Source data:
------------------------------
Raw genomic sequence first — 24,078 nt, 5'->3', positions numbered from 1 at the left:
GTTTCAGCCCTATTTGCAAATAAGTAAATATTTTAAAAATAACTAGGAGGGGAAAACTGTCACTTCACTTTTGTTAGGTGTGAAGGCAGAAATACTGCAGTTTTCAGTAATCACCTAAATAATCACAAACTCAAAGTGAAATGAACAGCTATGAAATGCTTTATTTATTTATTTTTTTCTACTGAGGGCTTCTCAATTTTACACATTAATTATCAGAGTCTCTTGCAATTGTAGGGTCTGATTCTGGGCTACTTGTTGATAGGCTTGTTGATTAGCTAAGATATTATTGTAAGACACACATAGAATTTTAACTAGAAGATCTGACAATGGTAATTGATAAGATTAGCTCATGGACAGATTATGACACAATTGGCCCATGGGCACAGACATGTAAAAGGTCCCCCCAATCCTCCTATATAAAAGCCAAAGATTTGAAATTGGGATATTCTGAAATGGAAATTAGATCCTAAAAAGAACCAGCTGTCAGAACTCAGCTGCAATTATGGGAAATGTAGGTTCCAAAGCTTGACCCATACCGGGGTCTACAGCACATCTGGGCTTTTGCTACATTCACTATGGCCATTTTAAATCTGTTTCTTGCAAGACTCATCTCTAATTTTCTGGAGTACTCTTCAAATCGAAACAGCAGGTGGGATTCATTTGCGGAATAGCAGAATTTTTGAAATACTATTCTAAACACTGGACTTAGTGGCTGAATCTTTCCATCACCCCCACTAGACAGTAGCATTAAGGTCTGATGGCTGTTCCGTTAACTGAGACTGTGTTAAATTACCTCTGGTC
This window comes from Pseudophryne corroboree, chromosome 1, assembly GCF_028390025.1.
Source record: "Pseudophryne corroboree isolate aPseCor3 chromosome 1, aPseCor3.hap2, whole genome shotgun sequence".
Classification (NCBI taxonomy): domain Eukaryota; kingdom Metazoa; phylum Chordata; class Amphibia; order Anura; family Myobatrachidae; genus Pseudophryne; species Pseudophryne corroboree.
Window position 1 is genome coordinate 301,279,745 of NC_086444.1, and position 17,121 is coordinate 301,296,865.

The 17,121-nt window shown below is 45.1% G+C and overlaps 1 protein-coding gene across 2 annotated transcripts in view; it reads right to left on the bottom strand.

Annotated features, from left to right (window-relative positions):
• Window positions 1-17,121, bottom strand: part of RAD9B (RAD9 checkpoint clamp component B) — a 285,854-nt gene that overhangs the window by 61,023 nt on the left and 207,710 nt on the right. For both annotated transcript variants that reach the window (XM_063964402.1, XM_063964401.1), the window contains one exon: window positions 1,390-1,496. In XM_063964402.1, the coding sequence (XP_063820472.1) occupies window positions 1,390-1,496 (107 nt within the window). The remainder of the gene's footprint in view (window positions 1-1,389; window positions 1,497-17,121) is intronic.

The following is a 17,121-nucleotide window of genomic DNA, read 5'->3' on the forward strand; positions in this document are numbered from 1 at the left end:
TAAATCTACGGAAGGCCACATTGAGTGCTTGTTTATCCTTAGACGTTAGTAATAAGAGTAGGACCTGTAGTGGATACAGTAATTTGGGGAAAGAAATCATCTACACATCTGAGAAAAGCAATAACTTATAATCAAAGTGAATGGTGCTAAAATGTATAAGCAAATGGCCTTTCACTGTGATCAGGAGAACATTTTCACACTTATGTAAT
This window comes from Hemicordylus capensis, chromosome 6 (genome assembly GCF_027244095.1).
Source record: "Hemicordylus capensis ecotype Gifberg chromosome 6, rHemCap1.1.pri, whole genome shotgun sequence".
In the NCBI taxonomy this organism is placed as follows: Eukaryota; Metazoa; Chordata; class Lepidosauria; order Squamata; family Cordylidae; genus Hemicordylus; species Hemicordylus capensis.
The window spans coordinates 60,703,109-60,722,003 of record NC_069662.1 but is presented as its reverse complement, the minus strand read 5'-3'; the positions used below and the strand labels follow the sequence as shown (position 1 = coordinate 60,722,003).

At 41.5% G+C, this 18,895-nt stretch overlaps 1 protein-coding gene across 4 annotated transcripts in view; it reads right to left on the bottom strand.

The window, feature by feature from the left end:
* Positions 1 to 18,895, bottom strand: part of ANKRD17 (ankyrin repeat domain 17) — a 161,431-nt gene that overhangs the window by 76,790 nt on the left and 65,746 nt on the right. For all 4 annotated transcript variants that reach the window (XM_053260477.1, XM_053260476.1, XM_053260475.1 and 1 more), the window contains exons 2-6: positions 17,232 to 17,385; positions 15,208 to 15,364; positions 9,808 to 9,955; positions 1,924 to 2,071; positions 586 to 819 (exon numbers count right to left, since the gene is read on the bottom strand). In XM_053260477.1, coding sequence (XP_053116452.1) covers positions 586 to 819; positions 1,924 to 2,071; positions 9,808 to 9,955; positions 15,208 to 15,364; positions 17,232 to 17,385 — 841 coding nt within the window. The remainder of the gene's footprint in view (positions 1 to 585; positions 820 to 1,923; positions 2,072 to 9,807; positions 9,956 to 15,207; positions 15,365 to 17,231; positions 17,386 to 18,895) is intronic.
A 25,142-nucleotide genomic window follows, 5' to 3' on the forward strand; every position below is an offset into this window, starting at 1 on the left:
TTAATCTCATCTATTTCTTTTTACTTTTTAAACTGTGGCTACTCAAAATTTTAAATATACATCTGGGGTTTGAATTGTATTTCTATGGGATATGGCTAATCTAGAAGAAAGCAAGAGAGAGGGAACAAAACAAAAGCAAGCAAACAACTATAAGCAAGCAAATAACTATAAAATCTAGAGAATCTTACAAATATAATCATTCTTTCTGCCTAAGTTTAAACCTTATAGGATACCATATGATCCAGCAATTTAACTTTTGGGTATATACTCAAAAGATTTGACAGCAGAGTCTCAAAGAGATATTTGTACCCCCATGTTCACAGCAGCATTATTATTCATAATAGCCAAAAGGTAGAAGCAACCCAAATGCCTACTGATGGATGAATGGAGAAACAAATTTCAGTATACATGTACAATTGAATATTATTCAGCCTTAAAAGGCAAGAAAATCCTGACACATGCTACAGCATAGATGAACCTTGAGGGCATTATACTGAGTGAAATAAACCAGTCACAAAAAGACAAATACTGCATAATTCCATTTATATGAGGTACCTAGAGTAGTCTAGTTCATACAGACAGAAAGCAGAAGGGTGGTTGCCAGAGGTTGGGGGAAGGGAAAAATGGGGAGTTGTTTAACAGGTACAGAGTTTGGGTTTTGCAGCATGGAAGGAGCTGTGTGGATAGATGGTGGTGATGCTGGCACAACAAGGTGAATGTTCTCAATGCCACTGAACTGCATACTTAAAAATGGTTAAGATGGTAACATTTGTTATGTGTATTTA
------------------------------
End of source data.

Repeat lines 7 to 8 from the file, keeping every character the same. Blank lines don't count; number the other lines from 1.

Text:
The 17,121-nt window shown below is 45.1% G+C and overlaps 1 protein-coding gene across 2 annotated transcripts in view; it reads right to left on the bottom strand.

Annotated features, from left to right (window-relative positions):